Thousands of UK students will be heading to university this autumn, but is it really worth the time, expense and years of debt that follow?
A degree certainly can give our youth a great start in their career and can provide a wealth of fantastic opportunities, rewarding salaries and job security for life. However for many young people, who may not be suited to university life or more advanced subjects such as medicine or architecture, a degree and three years at university can come at a hefty price.
However, with the rise in tuition fees in England (£9,000 per year), graduates could end up with a total of £44,500 of debt; that's the 'highest in the English speaking world', and twice as high than in the US.
The added cost of student accommodation, travel, books, food and all else that comes with at least three years of studying at university can put serious pressure on parents and their children to justify the outlay. Total spend for a three year course could end up costing around £53,000.
In these tough economic times, a degree cannot guarantee a stable and rewarding career for our younger generation any more.
In 2015, more than half of graduates ended up working in non-graduate jobs; 58.8% of UK graduates were found to be working in low skilled occupations such as coffee shops, bars and call centres. Only Estonia and Greece were worse off in the whole of Europe; these results put the UK way behind the likes of France, Finland and Germany in terms of degree "employability".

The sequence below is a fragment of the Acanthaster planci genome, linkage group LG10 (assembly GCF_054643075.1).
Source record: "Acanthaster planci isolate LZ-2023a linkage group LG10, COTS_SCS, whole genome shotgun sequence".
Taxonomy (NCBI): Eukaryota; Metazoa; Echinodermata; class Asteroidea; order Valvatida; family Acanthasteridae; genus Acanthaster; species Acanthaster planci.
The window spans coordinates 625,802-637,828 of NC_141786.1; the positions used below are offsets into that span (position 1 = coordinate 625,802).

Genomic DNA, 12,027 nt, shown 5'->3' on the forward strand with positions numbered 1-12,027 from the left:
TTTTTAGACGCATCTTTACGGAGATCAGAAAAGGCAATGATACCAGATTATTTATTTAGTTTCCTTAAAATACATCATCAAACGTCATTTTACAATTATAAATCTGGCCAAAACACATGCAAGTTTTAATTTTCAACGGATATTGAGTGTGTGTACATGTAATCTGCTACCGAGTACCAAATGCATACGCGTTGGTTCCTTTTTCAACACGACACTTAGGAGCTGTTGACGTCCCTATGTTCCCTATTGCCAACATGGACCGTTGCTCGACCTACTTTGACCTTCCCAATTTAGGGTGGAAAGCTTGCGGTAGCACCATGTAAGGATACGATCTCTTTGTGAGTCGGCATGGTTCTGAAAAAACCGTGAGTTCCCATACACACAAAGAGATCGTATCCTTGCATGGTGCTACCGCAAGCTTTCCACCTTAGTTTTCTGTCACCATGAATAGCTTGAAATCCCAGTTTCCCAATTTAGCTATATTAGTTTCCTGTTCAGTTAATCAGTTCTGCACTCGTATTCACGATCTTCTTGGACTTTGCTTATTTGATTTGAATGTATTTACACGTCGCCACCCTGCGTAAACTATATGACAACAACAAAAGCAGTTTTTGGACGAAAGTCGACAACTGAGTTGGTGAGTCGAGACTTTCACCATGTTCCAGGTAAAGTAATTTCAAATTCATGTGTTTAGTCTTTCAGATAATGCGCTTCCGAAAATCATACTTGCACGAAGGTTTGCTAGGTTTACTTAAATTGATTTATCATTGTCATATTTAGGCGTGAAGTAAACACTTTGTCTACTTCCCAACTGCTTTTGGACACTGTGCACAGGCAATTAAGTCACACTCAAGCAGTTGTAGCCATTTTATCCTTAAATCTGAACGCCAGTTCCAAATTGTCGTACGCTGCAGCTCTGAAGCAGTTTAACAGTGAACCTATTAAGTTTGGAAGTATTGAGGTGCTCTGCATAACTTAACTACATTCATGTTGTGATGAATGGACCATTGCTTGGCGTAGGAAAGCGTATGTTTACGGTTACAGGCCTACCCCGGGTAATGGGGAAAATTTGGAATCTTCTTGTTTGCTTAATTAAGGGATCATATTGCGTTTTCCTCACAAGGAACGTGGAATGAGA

There seems to be an almost 'taboo' among parents which implies that sending your child to university is the right thing to do for them to secure a bright career, but this is certainly not true. There are many other, more suitable career paths for our younger generation which they may not even get the exposure to from schools, career advisers and parents; who often promote the notion that attending university is the best option for them.
There are a number of alternative to university career paths to choose from, which don't necessarily require a degree. These can provide extremely rewarding careers, job satisfaction, high salary earning potential and a 'job for life'.
The high profile trade advocate Charlie Mullins OBE (CEO of Pimlico Plumbers) has gone on record about how skilled trade workers can earn an extremely high wage - however salaries for self-employed plumbers and electricians are more likely be around the £50,000 mark, which is still extremely healthy and highly rewarding.
The UK Skills Shortage
The UK is currently experiencing a worrying skilled trade shortage which is massively effecting the UK's economic growth. Last year, the UK recorded figures of 37,800 skill-shortage vacancies with construction sector employers struggling to fill 1 in 3 jobs because they cannot find people with the right skills.
The need for workers such as plumbers, builders and engineers is the highest for a generation. This invariably increases the demand and cost to hire skilled trade workers; and means that currently self-employed plumbers, gas engineers and electricians could earn up to £100,000, especially in areas such as London which adds weight to Mullins' claim.
This severe problem has resulted in the UK government outlining a plan to create over one million skilled-trade jobs in the construction sector by 2020 to re-invigorate the UK's economic growth.
The UK is crying out for skilled trade workers
In conclusion, there is evidence that there is far more potential at this moment in time to pursue an alternative career path than head down the university route, especially for those having doubts about whether further education is suitable for them.
Download the full infographic below